Other Upcoming Events

UK Dementia Congress 2018

06 Nov 2018

HILTON BRIGHTON METROPOLE

Caring Times Christmas Lunch

13 Dec 2018

The Dorchester park lane, London

Caring Talks

01 Mar 2018

Savills HQ, Marylebone, London

10th Scottish Caring & Dementia Congress

19 Apr 2018

Murrayfield Stadium in Edinburgh

Best Practice in the Care Home Sector

20 Jun 2018

MAC arts complex and theatre in Birmingham

Young Dementia Annual Conference

20 Sep 2018

The Studio, Birmingham

Annual Care Conference for Wales

04 Oct 2018

Cardiff City Stadium

Training

Adding an element of feeling to traditional training in social care.

By Phil Benson, Service Manager, Community Integrated Care

Reading and listening seem to be the fundamental components of how we are expected to learn in social care. We listen, take notes, remember and try and put into practice the theories that we have been taught in a classroom, or on an e-learning module. Often, also, we take tests or perform competency assessments to prove our awareness or understanding of a subject; we test our knowledge of theory. It’s all very academic.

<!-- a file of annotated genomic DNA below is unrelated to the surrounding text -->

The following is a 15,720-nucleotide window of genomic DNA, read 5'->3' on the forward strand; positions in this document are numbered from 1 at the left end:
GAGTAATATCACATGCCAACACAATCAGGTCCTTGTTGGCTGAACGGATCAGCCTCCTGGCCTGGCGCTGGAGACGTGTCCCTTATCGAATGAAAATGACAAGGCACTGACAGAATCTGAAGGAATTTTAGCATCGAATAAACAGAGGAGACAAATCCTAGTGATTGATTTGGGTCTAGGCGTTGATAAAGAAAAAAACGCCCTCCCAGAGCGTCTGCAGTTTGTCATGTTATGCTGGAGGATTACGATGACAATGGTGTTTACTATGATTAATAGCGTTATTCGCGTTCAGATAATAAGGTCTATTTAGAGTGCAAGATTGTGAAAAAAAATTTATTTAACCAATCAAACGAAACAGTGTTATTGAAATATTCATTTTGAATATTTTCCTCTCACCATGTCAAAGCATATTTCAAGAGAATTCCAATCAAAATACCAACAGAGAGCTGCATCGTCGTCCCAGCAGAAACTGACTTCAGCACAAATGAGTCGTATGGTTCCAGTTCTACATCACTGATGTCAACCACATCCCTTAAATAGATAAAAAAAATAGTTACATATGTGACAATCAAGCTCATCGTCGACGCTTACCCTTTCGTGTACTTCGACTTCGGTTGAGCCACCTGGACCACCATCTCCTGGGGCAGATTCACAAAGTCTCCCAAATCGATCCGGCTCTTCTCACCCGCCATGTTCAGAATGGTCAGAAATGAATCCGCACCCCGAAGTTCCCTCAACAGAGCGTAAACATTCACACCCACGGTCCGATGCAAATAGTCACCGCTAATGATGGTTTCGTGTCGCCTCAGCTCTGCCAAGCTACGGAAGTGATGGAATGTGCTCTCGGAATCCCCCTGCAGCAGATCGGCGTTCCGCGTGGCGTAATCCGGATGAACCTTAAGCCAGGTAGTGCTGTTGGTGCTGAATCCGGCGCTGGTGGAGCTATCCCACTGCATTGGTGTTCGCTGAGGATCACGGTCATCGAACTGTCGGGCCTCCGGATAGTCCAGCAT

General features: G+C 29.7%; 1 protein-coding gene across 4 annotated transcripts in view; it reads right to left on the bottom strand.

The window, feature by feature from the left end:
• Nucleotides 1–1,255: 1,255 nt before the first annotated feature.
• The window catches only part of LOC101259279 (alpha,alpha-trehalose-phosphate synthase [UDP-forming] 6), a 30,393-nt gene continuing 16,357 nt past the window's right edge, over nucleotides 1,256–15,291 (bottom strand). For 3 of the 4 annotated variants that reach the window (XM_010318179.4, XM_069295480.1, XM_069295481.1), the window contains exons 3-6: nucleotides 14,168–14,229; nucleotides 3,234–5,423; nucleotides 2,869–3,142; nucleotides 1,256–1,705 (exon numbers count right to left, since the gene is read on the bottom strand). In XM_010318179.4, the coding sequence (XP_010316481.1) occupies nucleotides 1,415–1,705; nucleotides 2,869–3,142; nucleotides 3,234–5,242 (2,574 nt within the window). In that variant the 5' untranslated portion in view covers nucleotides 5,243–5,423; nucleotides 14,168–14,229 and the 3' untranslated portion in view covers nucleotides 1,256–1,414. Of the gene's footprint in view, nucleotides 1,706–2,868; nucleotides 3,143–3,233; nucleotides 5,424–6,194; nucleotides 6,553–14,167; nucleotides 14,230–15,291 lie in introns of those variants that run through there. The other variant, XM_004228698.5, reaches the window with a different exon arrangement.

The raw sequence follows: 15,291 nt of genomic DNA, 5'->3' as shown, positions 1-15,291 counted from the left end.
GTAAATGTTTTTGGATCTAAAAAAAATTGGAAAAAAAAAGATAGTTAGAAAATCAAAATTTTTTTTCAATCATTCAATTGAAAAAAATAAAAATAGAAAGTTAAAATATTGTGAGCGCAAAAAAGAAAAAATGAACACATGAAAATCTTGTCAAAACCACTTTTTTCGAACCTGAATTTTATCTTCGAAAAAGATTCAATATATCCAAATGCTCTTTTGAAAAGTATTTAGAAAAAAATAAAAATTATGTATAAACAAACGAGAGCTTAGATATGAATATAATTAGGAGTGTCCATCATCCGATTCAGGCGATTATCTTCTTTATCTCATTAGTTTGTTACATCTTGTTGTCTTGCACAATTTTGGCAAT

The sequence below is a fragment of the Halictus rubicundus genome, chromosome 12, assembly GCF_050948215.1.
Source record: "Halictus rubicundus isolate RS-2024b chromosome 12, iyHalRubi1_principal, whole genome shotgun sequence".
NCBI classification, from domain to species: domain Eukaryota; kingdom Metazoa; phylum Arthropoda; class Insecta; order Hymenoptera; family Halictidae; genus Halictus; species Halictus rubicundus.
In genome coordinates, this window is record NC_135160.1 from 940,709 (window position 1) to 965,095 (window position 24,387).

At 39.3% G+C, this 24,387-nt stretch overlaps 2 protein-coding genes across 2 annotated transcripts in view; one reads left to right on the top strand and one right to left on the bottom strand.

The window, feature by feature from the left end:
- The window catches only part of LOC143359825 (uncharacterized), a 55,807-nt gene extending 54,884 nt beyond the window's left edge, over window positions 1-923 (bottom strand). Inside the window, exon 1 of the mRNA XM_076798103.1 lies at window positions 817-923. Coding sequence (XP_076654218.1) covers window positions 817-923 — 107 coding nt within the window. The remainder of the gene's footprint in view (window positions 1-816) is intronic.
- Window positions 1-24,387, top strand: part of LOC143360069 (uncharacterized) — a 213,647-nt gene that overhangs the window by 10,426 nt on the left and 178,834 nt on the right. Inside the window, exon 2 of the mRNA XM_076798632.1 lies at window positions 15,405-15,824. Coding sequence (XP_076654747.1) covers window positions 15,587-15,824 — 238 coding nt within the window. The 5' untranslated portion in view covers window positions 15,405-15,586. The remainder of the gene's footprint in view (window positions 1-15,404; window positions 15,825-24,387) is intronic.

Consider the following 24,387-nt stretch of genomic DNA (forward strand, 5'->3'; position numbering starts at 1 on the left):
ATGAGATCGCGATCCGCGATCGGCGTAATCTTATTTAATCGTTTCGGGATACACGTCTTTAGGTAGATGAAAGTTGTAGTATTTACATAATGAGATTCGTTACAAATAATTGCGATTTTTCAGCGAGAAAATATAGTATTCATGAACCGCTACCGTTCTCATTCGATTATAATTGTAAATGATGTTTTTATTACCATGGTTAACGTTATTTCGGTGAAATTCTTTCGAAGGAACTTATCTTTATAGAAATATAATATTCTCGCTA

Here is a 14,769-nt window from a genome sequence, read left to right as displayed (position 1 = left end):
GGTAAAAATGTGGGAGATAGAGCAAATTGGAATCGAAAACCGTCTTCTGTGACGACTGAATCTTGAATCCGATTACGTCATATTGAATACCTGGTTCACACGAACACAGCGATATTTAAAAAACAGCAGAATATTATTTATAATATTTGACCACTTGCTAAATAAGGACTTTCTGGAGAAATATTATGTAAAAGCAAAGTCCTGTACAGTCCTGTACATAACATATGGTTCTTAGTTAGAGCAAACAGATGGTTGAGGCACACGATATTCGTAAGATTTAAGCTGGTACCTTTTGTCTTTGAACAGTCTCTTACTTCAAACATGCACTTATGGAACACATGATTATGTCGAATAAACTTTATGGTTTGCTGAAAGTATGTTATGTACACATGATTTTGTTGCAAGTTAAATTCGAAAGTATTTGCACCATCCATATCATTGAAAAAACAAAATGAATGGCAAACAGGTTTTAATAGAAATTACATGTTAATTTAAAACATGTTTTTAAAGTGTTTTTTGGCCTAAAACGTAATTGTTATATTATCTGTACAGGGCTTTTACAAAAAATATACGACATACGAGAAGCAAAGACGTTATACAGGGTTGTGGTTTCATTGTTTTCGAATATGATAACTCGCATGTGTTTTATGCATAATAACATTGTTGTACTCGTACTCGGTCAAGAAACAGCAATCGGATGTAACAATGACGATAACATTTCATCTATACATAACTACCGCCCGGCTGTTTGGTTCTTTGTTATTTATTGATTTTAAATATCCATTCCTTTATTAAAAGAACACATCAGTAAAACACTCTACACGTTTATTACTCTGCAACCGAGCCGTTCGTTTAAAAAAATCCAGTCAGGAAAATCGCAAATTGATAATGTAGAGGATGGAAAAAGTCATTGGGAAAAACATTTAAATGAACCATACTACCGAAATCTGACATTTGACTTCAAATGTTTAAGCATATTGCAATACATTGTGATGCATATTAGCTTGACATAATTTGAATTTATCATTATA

It is widely accepted that people have individual learning styles; and that if people are taught in the way that matches a person’s learning style – they will be more likely to learn successfully  (Pashler et al., 2008). For example, they could be taught using pictures instead of words or verbally using speech or alternatively using the written word or even using sounds or music to support learning.

However, in social care, so much of our learning is classroom-based and focuses on mandatory topics delivered to a room of people, sometimes with parts of e-learning blended in. It’s all very samey.

After this training, or sometimes before, staff are often expected to ‘shadow’ someone more experienced and work alongside them to learn ‘the right way to do things’. This relies heavily on the more experienced member of staff knowing the right way to do things and doing it without any bad habits.